Malaysia Airlines shares lose 18 per cent after latest disaster

Update: July, 18/2014 - 11:37

KUALA LUMPUR — Shares in Malaysia Airlines tumbled almost 18 per cent on Friday after one of its passenger jets crashed in violence-wracked Ukraine, just months after the carrier was hit by the loss of a plane over the Indian Ocean.

The firm fell 17.8 per cent to 0.185 ringgit at one point in morning trade on the Kuala Lumpur stock exchange, before paring some of those losses to sit 13 per cent lower.

Malaysian Airlines flight MH17 was carrying 298 people from Amsterdam to Kuala Lumpur when it came down late on Thursday over eastern Ukraine, with US officials saying it was shot down by a surface-to-air missile.

Ukrainian government forces are engaged in a fierce battle to quell a rebellion in the country's east by pro-Russian insurgents.

Malaysia Airlines is still reeling from the unexplained disappearance March 8 of flight MH370 with 239 people aboard.

Combined with the airline's perennial losses, the MH370 debacle has pummelled its shares this year – it has lost more than a third of its value since January 1 – and sparked intense speculation over whether it may be sold off or restructured.

The latest crash worsens the carrier's outlook, said Mohshin Aziz, research analyst at Maybank Investment Bank.

"In the history of aviation... there's never been an airline that had to go through two huge disasters in the span of four months, so I don't think there's any historical evidence that they can get out of this," he told Dow Jones Newswires.

MH370 mysteriously diverted off its Kuala Lumpur-Beijing route and is now believed to have crashed in a remote part of the Indian Ocean. However, no clues to its fate have been found despite an exhaustive multi-national search effort, and the carrier's often chaotic handling of the crisis drew wide criticism.

Netherlands mourns victims

Distraught and sobbing relatives poured into Amsterdam's Schiphol airport as the nation reeled from the news 154 of its citizens were aboard a Malaysian plane believed to have been shot down in Ukraine.

Bewildered family members of those travelling on the ill-fated jet were whisked away into a restaurant on the upper deck of the airport, shielded from massing journalists.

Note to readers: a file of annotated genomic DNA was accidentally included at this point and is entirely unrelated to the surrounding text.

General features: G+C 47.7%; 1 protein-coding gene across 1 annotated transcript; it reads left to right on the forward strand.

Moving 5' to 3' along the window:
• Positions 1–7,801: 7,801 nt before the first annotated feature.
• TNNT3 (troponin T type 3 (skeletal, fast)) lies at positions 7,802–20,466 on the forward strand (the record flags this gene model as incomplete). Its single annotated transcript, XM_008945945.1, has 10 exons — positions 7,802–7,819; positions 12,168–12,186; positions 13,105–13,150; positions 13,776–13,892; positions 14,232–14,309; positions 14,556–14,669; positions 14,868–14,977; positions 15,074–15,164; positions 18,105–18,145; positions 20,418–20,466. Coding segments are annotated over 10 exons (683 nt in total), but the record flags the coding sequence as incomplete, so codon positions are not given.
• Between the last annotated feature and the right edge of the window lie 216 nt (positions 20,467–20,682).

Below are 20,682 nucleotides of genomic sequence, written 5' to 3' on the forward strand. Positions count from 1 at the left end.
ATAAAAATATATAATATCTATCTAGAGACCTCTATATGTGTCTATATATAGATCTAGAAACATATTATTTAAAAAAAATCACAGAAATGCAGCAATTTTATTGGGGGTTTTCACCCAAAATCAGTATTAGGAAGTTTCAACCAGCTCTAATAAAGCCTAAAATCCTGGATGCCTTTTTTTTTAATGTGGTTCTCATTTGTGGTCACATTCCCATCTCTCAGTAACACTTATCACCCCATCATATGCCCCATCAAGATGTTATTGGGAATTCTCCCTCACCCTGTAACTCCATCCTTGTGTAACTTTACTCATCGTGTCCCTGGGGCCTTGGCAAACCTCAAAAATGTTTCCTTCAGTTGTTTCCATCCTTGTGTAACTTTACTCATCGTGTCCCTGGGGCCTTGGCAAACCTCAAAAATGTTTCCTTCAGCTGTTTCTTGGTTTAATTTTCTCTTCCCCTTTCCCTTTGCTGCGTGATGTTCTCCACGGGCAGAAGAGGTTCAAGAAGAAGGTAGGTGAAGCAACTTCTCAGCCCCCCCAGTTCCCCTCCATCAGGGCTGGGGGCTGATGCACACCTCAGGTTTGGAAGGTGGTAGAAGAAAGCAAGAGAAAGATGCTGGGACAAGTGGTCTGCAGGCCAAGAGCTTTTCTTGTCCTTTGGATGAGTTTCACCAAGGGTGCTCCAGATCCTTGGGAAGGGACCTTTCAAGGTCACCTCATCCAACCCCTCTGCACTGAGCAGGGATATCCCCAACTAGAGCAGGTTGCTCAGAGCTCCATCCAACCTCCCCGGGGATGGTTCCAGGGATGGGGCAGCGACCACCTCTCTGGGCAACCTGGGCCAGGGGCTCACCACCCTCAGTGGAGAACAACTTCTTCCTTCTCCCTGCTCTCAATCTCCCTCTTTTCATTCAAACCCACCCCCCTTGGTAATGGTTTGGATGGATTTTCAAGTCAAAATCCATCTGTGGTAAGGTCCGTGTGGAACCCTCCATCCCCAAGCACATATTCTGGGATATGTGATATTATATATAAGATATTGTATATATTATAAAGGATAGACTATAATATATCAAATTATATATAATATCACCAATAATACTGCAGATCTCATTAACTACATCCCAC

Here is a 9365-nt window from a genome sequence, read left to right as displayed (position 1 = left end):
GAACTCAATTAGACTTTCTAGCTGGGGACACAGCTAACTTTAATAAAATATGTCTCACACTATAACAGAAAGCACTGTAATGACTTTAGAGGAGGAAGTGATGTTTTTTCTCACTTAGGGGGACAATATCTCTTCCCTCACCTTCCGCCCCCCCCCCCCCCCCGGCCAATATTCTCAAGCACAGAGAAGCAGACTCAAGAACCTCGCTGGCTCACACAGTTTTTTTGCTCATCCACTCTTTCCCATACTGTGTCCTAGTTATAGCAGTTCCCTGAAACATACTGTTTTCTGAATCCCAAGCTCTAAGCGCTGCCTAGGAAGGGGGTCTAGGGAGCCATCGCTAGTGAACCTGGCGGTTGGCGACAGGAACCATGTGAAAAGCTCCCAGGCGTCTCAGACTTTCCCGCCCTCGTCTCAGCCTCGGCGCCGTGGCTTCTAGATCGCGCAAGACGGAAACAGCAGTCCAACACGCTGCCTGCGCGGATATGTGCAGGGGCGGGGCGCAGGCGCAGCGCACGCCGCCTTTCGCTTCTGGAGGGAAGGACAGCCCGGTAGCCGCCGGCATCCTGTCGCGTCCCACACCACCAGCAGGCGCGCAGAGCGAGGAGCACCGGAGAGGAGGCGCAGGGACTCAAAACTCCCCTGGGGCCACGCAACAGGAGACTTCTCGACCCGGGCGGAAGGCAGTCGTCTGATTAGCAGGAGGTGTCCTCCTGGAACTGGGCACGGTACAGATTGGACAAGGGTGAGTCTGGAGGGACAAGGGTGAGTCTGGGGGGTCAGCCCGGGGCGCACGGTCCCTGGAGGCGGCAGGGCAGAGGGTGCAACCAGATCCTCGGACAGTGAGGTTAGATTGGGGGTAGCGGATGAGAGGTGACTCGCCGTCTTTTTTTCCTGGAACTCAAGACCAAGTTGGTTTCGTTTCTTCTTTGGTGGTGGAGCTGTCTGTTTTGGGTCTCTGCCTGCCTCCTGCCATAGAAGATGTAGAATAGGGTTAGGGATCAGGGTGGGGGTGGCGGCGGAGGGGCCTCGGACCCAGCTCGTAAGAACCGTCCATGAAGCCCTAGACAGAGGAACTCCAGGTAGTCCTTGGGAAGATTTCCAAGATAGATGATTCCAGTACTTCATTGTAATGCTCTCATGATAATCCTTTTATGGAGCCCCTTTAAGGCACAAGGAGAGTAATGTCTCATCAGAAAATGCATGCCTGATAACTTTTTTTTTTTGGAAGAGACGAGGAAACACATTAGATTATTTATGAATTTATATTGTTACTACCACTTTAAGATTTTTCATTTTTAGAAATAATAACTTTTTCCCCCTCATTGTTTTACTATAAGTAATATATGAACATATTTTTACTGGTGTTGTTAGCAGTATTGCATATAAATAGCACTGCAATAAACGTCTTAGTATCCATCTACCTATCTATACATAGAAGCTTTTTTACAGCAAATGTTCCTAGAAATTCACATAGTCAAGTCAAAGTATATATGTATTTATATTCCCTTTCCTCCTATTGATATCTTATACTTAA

They then boarded buses headed for an unknown destination.

Malaysian Airlines flight MH17 from Amsterdam to Kuala Lumpur disappeared from radar screens before crashing with 298 people on board in strife-torn eastern Ukraine.

Pro-Russian separatists in the region and officials in Kiev blamed each other for the crash, after the plane was apparently hit by a surface-to-air missile. Red, white and blue Dutch flags were lowered to half-mast inside the country and at embassies around the world.

"I am deeply saddened by this horrible news," King Willem-Alexander said in a statement.

"Our thoughts go to the families, friends and colleagues of the victims, and to those who do not know yet if one of their loved ones was on board the plane."

Dutch Prime Minister Mark Rutte said he was "deeply shocked" by the catastrophe, while Justice Minister Ivo Opstelten added that "the images I saw were terrible."

Malaysian Airlines vice president Huib Gorter told a press briefing at Schiphol that a plane would take victims' relatives to Ukraine to visit the crash site if they wished to make the trip.

According to US Vice President Joe Biden, the Boeing 777 was "blown out of the sky" by what US defence officials strongly believed was a ground-air missile.

AFP correspondents at the scene of the crash in Ukraine reported grisly scenes of carnage with no trace of survivors.

Many were stunned by the news their family and friends were on the Malaysian airliner which went down just four months after a flight from the same carrier disappeared over the Indian Ocean with 239 people on board.

"This can't be true!" exclaimed Alicia de Boer in a Facebook comment as it emerged her friend Cor Pan, a young Dutchman, had been on the flight.

In a chilling post just before he boarded the flight, Pan posted an image of the doomed flight with the comment: "If it should disappear, this is what it looks like."

Cor Pan, who appeared to be going on a beach holiday to Malaysia, posted the photo as a joking reference to the missing Malaysia Airlines flight. — AFP